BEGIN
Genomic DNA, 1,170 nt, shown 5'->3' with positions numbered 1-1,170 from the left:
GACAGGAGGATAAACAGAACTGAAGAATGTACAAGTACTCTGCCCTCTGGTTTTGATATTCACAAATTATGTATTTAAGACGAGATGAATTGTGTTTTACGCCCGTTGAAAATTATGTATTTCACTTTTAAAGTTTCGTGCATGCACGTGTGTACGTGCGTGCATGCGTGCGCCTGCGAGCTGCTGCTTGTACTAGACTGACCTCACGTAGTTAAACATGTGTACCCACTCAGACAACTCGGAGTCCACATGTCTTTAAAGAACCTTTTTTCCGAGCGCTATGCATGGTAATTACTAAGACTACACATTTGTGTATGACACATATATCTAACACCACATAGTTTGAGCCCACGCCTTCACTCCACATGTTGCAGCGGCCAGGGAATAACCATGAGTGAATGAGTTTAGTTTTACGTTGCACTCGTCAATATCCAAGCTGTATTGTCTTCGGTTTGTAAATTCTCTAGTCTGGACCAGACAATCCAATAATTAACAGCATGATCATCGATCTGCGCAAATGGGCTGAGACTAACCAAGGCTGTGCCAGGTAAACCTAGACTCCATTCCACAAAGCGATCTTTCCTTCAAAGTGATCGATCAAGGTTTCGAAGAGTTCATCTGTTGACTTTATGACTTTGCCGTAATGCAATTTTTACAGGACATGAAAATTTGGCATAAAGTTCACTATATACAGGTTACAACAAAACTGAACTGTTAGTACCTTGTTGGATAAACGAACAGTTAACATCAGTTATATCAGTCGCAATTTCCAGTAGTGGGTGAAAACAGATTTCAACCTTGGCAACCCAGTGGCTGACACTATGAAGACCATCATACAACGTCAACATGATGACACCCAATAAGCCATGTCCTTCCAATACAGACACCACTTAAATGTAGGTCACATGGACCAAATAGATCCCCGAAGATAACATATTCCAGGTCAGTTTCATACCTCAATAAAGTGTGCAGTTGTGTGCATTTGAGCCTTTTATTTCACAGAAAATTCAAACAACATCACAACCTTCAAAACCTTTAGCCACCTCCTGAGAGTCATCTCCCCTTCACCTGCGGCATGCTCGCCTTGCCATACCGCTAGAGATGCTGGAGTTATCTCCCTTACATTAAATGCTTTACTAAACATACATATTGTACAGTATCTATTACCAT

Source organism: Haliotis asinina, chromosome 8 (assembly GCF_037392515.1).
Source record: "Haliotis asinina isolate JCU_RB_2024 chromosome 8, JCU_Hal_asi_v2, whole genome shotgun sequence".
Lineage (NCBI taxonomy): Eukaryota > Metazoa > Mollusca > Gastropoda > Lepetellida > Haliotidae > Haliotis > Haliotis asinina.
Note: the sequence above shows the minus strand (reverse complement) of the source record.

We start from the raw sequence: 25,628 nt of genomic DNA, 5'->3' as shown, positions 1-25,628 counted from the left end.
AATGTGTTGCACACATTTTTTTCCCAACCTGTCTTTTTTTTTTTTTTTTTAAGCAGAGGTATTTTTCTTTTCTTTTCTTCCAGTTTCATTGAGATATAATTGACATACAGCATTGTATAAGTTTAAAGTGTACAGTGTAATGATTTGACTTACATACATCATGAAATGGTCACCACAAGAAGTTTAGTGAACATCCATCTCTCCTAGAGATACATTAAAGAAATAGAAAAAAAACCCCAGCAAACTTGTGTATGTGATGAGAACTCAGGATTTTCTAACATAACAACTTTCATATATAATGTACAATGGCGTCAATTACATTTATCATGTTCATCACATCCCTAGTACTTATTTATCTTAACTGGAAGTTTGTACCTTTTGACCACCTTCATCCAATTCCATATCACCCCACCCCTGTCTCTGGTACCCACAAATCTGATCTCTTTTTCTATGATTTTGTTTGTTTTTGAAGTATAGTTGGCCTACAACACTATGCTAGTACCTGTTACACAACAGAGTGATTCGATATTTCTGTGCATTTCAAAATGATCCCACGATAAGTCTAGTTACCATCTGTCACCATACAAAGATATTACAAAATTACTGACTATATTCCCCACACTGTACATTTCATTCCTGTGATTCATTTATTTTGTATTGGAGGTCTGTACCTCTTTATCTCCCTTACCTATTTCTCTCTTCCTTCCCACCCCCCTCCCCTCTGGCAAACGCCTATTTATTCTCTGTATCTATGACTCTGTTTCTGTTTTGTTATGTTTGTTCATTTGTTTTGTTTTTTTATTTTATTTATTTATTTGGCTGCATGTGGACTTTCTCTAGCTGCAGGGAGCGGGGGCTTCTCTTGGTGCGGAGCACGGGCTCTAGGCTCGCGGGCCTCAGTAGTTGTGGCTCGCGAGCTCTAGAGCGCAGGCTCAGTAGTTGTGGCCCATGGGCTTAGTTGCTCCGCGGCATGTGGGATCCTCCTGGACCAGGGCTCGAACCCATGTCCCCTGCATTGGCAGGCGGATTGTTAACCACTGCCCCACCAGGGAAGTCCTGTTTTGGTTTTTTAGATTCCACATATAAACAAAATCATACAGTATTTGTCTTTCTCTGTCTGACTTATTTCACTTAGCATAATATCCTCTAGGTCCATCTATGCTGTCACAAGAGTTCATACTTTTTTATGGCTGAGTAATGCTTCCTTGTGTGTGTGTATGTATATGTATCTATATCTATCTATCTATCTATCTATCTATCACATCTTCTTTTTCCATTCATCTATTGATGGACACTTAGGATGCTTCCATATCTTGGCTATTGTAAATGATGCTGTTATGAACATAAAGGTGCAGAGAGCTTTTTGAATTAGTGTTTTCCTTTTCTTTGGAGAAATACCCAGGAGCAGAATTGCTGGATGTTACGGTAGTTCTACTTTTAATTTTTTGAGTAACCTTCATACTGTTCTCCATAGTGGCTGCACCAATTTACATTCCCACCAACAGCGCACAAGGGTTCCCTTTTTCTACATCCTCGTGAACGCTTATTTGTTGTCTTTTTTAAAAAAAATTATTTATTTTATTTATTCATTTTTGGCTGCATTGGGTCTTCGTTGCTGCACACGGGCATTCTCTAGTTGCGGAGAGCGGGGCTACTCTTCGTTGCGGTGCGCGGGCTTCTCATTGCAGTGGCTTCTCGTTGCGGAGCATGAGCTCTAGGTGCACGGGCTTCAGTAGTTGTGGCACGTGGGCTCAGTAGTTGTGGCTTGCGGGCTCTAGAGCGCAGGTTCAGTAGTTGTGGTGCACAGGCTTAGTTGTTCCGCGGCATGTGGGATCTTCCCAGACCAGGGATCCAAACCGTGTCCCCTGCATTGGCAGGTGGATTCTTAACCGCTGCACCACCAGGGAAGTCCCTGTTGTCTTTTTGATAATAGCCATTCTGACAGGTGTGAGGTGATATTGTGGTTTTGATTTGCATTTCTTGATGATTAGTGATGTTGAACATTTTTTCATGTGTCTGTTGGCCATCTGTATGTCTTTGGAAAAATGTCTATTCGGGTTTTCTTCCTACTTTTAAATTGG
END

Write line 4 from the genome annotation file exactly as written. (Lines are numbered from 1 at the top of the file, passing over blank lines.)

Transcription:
Source record: "Haliotis asinina isolate JCU_RB_2024 chromosome 8, JCU_Hal_asi_v2, whole genome shotgun sequence".